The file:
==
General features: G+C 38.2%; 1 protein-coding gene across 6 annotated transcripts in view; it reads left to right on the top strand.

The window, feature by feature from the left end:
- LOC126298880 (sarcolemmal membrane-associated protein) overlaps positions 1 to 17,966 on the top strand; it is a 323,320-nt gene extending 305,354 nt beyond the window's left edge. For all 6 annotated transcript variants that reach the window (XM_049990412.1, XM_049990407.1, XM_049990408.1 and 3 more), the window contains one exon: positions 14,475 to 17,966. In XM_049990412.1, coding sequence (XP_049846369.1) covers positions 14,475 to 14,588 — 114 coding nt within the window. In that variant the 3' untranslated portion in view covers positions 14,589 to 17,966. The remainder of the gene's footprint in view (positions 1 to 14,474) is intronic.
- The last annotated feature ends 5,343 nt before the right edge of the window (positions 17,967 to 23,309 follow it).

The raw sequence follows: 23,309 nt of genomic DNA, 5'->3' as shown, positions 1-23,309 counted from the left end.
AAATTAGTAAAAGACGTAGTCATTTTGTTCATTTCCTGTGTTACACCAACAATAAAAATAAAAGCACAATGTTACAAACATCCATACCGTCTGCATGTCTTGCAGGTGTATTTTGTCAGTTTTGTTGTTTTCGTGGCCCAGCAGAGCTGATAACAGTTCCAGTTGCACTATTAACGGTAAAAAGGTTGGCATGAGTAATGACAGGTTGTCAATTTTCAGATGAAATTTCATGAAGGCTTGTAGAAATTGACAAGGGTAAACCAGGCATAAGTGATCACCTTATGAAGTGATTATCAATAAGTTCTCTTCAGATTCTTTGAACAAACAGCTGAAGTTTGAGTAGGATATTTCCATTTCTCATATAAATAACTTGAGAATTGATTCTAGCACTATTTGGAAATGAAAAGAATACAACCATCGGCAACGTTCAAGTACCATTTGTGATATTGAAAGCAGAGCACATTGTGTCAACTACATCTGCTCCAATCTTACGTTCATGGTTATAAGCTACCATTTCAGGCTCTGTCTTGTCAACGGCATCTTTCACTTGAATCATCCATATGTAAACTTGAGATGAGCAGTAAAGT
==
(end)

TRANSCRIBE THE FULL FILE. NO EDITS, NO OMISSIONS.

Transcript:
General features: G+C 38.2%; 1 protein-coding gene across 6 annotated transcripts in view; it reads left to right on the top strand.

The window, feature by feature from the left end:
- LOC126298880 (sarcolemmal membrane-associated protein) overlaps positions 1 to 17,966 on the top strand; it is a 323,320-nt gene extending 305,354 nt beyond the window's left edge. For all 6 annotated transcript variants that reach the window (XM_049990412.1, XM_049990407.1, XM_049990408.1 and 3 more), the window contains one exon: positions 14,475 to 17,966. In XM_049990412.1, coding sequence (XP_049846369.1) covers positions 14,475 to 14,588 — 114 coding nt within the window. In that variant the 3' untranslated portion in view covers positions 14,589 to 17,966. The remainder of the gene's footprint in view (positions 1 to 14,474) is intronic.
- The last annotated feature ends 5,343 nt before the right edge of the window (positions 17,967 to 23,309 follow it).

The raw sequence follows: 23,309 nt of genomic DNA, 5'->3' as shown, positions 1-23,309 counted from the left end.
AAATTAGTAAAAGACGTAGTCATTTTGTTCATTTCCTGTGTTACACCAACAATAAAAATAAAAGCACAATGTTACAAACATCCATACCGTCTGCATGTCTTGCAGGTGTATTTTGTCAGTTTTGTTGTTTTCGTGGCCCAGCAGAGCTGATAACAGTTCCAGTTGCACTATTAACGGTAAAAAGGTTGGCATGAGTAATGACAGGTTGTCAATTTTCAGATGAAATTTCATGAAGGCTTGTAGAAATTGACAAGGGTAAACCAGGCATAAGTGATCACCTTATGAAGTGATTATCAATAAGTTCTCTTCAGATTCTTTGAACAAACAGCTGAAGTTTGAGTAGGATATTTCCATTTCTCATATAAATAACTTGAGAATTGATTCTAGCACTATTTGGAAATGAAAAGAATACAACCATCGGCAACGTTCAAGTACCATTTGTGATATTGAAAGCAGAGCACATTGTGTCAACTACATCTGCTCCAATCTTACGTTCATGGTTATAAGCTACCATTTCAGGCTCTGTCTTGTCAACGGCATCTTTCACTTGAATCATCCATATGTAAACTTGAGATGAGCAGTAAAGT